Several months passed and nothing major had changed despite my prayers. I still had a general sense of disdain for other people’s burdens but continued to search out a change of heart. It was a hot day on the 18th of July, 2005 where Clint (a friend and co-worker) and I found shade under the curved steps of the Salt Lake City Library. Just as we were finishing our 7-11 hot dogs we heard what sounded to me like a skate board hitting the pavement, but much louder. It wasn’t long before we both realized that something terrible had happened. We ran over to where the noise came from and much to our shock we found the body of a woman lying face up on the brick-lain sidewalk. I’ll spare you the rest of the details, but suffice it to say, the woman had jumped from the top of the library to her untimely death, despite what paramedics tried to do for her.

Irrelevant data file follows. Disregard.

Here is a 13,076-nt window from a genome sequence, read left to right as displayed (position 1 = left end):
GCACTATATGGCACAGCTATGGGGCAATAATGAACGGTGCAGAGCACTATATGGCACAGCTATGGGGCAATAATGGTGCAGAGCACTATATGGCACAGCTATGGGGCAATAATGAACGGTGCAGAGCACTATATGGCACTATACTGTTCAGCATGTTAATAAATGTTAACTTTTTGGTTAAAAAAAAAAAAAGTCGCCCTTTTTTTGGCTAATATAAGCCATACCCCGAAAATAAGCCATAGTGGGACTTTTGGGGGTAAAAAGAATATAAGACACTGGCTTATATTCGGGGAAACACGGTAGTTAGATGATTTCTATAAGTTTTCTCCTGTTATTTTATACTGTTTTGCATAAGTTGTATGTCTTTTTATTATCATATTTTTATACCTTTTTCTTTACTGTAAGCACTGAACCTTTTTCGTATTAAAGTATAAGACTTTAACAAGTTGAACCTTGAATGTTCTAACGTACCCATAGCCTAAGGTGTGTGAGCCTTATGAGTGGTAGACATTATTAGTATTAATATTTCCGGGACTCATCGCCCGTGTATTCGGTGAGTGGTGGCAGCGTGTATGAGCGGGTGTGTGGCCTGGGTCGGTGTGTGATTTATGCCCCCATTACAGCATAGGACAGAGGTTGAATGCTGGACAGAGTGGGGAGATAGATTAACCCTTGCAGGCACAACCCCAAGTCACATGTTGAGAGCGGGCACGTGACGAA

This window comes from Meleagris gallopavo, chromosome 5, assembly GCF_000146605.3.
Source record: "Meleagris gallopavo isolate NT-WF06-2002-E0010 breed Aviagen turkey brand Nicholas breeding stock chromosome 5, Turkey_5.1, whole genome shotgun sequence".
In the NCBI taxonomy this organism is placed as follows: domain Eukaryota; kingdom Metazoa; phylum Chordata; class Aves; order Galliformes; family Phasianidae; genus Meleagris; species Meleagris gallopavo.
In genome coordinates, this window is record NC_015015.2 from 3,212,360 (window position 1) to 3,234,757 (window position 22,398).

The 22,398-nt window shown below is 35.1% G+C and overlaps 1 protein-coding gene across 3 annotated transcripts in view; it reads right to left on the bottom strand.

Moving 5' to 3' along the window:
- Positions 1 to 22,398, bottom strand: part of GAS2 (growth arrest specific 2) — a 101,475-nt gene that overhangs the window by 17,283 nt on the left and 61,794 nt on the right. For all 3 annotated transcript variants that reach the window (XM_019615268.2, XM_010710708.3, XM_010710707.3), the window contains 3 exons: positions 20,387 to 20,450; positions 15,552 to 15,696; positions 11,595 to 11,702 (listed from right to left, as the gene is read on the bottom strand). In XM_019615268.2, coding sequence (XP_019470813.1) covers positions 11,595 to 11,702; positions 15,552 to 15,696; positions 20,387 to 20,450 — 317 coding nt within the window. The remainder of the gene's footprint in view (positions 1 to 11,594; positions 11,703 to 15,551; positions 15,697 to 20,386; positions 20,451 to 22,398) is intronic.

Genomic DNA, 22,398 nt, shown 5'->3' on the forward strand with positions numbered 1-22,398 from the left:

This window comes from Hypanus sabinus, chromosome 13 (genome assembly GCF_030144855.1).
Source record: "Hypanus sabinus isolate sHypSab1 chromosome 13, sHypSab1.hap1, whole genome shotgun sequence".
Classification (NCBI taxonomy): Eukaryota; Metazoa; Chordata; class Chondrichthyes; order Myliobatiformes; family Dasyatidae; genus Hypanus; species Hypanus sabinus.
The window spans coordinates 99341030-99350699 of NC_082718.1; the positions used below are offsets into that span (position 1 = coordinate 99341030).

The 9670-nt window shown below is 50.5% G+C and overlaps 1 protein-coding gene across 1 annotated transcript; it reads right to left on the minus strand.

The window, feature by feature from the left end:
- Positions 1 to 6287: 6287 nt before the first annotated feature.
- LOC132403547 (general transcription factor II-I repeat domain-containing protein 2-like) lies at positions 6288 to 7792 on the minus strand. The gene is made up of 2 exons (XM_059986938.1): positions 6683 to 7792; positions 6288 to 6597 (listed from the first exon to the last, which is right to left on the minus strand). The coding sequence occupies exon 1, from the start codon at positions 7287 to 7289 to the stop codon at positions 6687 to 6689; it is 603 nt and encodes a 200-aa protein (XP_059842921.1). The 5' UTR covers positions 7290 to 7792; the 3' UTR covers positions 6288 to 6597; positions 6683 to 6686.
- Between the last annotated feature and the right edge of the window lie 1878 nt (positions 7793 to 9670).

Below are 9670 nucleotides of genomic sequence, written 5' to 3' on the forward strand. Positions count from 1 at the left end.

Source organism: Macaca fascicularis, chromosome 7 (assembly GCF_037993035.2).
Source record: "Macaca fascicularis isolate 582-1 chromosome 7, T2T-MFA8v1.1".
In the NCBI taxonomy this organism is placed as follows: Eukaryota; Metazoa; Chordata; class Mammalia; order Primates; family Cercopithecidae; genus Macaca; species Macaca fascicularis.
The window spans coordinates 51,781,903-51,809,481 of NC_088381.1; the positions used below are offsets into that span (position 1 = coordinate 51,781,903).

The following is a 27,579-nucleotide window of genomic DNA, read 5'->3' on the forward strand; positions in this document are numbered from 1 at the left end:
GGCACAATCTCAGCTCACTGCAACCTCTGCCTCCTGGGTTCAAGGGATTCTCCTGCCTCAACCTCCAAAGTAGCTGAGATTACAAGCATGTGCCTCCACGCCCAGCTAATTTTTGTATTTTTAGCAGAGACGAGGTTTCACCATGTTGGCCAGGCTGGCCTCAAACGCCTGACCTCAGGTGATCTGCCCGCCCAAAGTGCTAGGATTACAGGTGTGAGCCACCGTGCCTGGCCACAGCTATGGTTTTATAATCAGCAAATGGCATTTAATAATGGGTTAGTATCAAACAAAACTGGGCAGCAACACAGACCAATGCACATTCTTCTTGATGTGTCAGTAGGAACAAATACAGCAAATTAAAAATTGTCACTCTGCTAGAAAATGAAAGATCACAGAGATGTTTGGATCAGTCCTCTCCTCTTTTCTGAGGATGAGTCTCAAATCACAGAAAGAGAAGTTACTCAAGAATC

I was still unaware how much this event would effect my life. Clint and I tried to deal with it the best we could through humor, but as the days went on it haunted me. I found myself reading her obituary and all of the online comments from the online version on the local newspaper’s website to try and find out who this woman was and why she would do such a thing. Her name was Michelle Marie Macy and she was only 39 years old. She was a pharmacist and married, but had no children. She loved cats. She had family who loved her. I began to recognize feelings of empathy within myself, but the true change of heart came when I found the courage inside to pray for Michelle - a complete stranger. I prayed for her family and those who must be feeling the pain of her untimely passing. I experienced true compassion and charity during that prayer and when I finished I found that I was crying. The change of heart that I had been praying for had finally come!